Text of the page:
Home to over one hundred ethnic groups, Burma is one of the world’s most ethnically diverse countries. However, throughout decades of civil war, ethnic minority groups have been marginalised by the ruling military regime, and now thousands are displaced and facing severe insecurity.
The transition to a quasi-civilian government in 2011 brought much international acclaim and optimism, yet behind a public façade of reform, the Burmese army still holds a great amount of power and influence in internal affairs.
In Kachin and northern Shan States, there has been an escalation in conflict and human rights violations since 2011 with Burmese military offensives against ethnic minorities resulting in the displacement of approximately 401,000 civilians and the destruction of over 400 villages. In Rakhine State, ongoing human rights abuses carried out by Burmese authorities against the Muslim Rohingya population has led to over 740,000 fleeing to Bangladesh since August 2017.
In areas where ceasefires have been signed, the Burmese Army is increasing and consolidating its presence leading to ongoing insecurity and fear amongst the local population. International companies are moving in to exploit natural resources without proper consultation or compensation for local communities, causing further displacement and destruction of livelihoods.
Despite the ongoing atrocities, international funding is increasingly being funnelled through the Government and its approved NGOs. As a result, ethnic community-based organisations are facing dramatic cuts to their funding. These local organisations have been a lifeline for persecuted and disenfranchised communities for decades, providing access to healthcare and education, as well as becoming one of the main conduits through which ethnic minorities are able to make their voices heard.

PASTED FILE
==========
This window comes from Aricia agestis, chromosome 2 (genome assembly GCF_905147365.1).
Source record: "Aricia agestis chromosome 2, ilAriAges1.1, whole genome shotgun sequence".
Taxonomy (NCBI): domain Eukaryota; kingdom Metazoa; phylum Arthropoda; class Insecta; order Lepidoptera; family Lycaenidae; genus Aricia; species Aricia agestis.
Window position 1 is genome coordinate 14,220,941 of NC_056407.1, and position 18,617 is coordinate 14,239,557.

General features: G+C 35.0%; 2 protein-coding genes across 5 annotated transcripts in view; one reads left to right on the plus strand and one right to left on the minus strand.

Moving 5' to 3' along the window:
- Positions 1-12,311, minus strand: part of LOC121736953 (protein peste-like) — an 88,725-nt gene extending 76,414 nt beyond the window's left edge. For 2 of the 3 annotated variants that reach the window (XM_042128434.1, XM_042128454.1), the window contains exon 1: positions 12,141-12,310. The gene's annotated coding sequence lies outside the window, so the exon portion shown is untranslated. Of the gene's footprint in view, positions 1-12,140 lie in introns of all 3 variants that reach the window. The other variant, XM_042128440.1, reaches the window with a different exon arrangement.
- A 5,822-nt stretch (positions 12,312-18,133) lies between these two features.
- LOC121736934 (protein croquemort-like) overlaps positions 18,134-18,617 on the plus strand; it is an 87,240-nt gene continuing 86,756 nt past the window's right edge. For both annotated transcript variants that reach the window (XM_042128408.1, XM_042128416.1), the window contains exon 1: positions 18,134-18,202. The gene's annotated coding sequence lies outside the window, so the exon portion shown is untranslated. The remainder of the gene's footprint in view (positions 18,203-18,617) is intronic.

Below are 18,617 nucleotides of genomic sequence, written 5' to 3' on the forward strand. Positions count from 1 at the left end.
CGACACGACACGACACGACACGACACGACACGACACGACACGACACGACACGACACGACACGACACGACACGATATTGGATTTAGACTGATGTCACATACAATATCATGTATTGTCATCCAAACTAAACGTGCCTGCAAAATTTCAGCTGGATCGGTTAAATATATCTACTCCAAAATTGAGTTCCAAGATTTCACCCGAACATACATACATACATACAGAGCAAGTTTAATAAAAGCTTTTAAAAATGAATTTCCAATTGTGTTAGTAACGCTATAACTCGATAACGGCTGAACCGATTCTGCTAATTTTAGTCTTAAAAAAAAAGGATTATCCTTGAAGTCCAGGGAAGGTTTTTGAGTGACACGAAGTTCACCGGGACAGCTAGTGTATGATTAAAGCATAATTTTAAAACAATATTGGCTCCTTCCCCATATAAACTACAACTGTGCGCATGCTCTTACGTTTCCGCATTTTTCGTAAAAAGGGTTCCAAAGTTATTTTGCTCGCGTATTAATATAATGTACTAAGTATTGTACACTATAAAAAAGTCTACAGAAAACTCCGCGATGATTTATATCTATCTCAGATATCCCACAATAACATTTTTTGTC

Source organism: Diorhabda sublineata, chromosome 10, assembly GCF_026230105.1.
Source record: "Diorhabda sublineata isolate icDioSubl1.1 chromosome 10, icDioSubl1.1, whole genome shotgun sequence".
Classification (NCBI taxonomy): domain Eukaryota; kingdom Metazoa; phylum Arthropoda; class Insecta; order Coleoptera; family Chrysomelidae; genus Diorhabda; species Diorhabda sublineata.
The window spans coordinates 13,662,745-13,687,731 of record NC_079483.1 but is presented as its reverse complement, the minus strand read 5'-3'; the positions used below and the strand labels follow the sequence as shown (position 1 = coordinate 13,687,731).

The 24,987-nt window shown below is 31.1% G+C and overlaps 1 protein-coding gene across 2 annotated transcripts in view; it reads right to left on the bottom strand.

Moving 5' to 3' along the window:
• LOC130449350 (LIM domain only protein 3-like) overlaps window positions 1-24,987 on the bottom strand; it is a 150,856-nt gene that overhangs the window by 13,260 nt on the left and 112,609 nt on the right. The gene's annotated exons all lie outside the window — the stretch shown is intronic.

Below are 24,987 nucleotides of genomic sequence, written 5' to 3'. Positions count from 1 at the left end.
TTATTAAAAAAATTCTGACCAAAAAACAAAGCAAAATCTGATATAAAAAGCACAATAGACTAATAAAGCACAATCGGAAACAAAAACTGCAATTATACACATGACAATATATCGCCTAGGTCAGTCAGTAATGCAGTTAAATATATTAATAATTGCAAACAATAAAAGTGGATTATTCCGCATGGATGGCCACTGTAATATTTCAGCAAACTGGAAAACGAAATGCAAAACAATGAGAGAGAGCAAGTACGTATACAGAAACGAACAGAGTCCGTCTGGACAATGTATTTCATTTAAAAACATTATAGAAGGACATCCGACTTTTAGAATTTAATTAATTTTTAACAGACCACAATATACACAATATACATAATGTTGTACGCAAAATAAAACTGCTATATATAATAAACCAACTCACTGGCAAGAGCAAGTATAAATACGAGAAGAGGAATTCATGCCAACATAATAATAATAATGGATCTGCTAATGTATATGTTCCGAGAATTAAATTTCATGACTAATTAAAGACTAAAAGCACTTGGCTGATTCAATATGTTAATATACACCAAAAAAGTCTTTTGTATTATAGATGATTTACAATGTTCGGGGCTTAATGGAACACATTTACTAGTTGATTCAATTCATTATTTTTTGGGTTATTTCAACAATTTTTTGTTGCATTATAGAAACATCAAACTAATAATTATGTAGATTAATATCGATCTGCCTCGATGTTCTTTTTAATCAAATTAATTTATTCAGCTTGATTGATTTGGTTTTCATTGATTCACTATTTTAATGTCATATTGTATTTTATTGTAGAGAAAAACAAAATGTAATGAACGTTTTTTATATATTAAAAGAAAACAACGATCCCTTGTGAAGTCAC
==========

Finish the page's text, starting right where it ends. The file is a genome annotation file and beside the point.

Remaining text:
Unfortunately, armed attacks in Northern Shan State escalated in mid-August 2019 by use of heavy artillery and landmines in Kyaukme, Nam San, Hsipaw, Kutkai, Lashio townships and along Pyi Htaung Su main road, which are in close proximity to civilians.
In April 2020, the military bombed villages in Paletwa Township in Chin State, killing civilians and destroying homes and churches. There are also reports of escalating attacks against the majority-Buddhist Rakhine peoples.
In May, HART welcomed the announcement of a four-month ceasefire until 31 August in order to contain and prevent the spread of COVID-19. However, we understand that the ceasefire did not apply to Rakhine and Chin States, where the conflict is most intense. Even in ethnic areas where a ceasefire has been in place for almost a decade, ethnic and religious tensions prevail.
To find out more, please read our visit reports (available to download below).